The Collections Framework
|Make appropriate selection of collection classes/interfaces to suit specified behavior requirements.
As far as I can gather, and this is implied by the objective itself and the sample examination question on the Sun website,
this objective just requires a general knowledge of the classes/interfaces, in other words which to use for a given purpose.
If you want a more in-depth treatment of the subject, try the Sun tutorial:
A Set is a collection which cannot contain any duplicate elements and has no explicit order to its elements
(unlike, for example, an array, where every element exists at a particular index i.e.
A SortedSet is a Set which maintains its elements in ascending order.
A List is a collection which can contain duplicate elements, and the elements are ordered (like an array, you can add an element at a specific position, and the elements are accessed using their index).
[Stack has come up in the examination in the past, so here is some info. on it.
Stack is a subset of Vector, which contains some extra methods. The idea of a stack is like its name, it acts like a piled up stack of items: When you add an element, it goes to the top of the stack, and when you extract an element, it is taken off the top. In other words, this is a last-in, first-out system. The methods are:
push(object) - Add an element onto the top of the stack.
pop() - Removes the object at the top of this stack and returns that object as the value of this function.
peek() - Looks at (i.e. returns) the object at the top of this stack without removing it from the stack.. ]
Maps keys to values. In other words, for every key, there is a corresponding value, and you look up the values using the keys. Maps cannot have duplicate keys, and each key maps to at most one value.
Note: A Map does not implement the Collection interface.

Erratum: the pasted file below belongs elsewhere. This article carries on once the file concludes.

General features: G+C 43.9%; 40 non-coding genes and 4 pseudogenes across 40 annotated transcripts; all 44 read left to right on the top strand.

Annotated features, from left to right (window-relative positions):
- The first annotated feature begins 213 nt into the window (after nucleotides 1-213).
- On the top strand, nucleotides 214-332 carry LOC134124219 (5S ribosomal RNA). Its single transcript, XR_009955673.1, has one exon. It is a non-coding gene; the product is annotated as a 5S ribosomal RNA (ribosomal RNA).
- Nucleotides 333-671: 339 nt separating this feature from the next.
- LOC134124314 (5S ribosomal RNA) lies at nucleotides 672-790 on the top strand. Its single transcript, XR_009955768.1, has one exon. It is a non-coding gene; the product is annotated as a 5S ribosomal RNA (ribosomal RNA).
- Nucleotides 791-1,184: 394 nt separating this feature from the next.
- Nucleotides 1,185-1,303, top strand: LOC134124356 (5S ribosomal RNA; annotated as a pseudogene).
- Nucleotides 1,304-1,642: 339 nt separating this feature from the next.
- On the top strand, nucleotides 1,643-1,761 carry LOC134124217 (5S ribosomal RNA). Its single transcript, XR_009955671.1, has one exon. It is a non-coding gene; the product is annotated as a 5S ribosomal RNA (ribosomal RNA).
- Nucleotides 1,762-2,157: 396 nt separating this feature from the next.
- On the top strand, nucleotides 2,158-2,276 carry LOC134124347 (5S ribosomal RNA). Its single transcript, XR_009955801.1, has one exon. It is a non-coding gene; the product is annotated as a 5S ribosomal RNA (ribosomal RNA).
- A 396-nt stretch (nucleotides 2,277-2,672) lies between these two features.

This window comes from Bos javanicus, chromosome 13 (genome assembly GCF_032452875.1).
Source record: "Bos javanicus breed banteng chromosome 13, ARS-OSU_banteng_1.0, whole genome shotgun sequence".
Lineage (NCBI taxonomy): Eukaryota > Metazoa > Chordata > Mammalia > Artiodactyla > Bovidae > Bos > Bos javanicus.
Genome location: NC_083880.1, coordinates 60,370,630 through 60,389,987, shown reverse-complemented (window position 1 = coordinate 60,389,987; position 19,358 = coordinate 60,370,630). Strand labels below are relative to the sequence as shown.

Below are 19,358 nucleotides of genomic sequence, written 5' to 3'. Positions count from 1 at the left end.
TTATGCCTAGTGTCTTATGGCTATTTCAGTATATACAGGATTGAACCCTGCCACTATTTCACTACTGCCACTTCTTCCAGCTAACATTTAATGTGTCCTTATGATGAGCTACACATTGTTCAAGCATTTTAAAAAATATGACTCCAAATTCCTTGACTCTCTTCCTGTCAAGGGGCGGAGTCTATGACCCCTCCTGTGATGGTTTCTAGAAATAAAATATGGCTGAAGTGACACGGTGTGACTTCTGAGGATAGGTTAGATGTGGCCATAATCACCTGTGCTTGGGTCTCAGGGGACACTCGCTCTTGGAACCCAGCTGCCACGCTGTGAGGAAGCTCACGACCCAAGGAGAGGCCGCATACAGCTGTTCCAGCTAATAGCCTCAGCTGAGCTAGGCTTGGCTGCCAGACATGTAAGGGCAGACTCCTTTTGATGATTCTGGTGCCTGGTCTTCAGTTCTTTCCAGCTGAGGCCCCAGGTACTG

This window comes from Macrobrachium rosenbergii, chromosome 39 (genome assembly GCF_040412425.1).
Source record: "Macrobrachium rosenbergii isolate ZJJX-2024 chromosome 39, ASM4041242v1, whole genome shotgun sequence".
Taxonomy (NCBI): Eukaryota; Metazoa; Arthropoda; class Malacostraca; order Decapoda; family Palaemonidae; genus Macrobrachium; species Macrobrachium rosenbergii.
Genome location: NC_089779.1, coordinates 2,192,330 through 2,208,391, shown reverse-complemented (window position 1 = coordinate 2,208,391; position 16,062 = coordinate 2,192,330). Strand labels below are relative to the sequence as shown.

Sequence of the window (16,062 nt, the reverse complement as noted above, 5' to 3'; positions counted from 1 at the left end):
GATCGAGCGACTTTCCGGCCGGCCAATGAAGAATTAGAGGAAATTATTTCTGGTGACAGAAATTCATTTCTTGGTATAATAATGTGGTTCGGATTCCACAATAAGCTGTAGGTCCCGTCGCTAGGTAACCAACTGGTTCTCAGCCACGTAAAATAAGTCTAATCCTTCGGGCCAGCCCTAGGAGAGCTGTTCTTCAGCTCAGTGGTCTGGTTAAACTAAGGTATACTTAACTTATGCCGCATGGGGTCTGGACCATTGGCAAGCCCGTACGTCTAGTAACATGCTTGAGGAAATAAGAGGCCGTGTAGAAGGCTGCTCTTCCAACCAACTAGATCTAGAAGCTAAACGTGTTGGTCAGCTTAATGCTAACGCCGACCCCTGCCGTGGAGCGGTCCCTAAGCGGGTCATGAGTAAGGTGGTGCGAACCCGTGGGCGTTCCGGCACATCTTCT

A SortedSet is a Set which maintains its mapping in ascending key order.
Implementations of the SortedSet and SortedMap interfaces sort their elements. To determine what criterion is used to sort the elements you can use either the Comparable or Comparator interfaces. Using Comparable means that the classes that you put in your SortedSet or SortedMap implement the Comparable interface, which just means that they contain a method compareTo() which determines whether the object is "greater" or "less than" another object. To use the Comparator interface, you pass an object which implements Comparator to your SortedSet or Sorted map, and it will use the Comparator for ordering.
For completeness, here is some information on BitSet, which isn't part of the Collections Framework, but may be examinable:
A BitSet contains elements which are bits, i.e. of the boolean primitive type. Like, for example, a Vector, and unlike an array, a BitSet does not have a fixed size, and grows as needed when you add elements to it.
|Distinguish between correct and incorrect implementations of hashcode methods.
The hashcode value of an object gives a number which can be used to in effect to 'index' objects in a collection.
A collection class can group its objects by their hashcodes, and if you called e.g.
case of a Map), it can first
find the group based on the hashcode, then search that group. This avoids the need to check every object in the collection.
The requirements of a
hashCode() implementation are that if two objects are equal as determined the
method, their hashcodes should be the same. This is why wherever you override the
equals() method, you should
The reverse is not required i.e. it is permitted for two objects that are not equal to have the same hashcode. This makes
it is not always possible to ensure unique hashCodes. The method returns an
int and there are only an finite number
int values to use. However, where possible, it is desirable to have the hashcodes be distinct as this can improve
performance. If the hashcodes can be well distributed (i.e. scattered throughtout the
int range) aswell, all the better.
©1999, 2000, 2002 Dylan Walsh.
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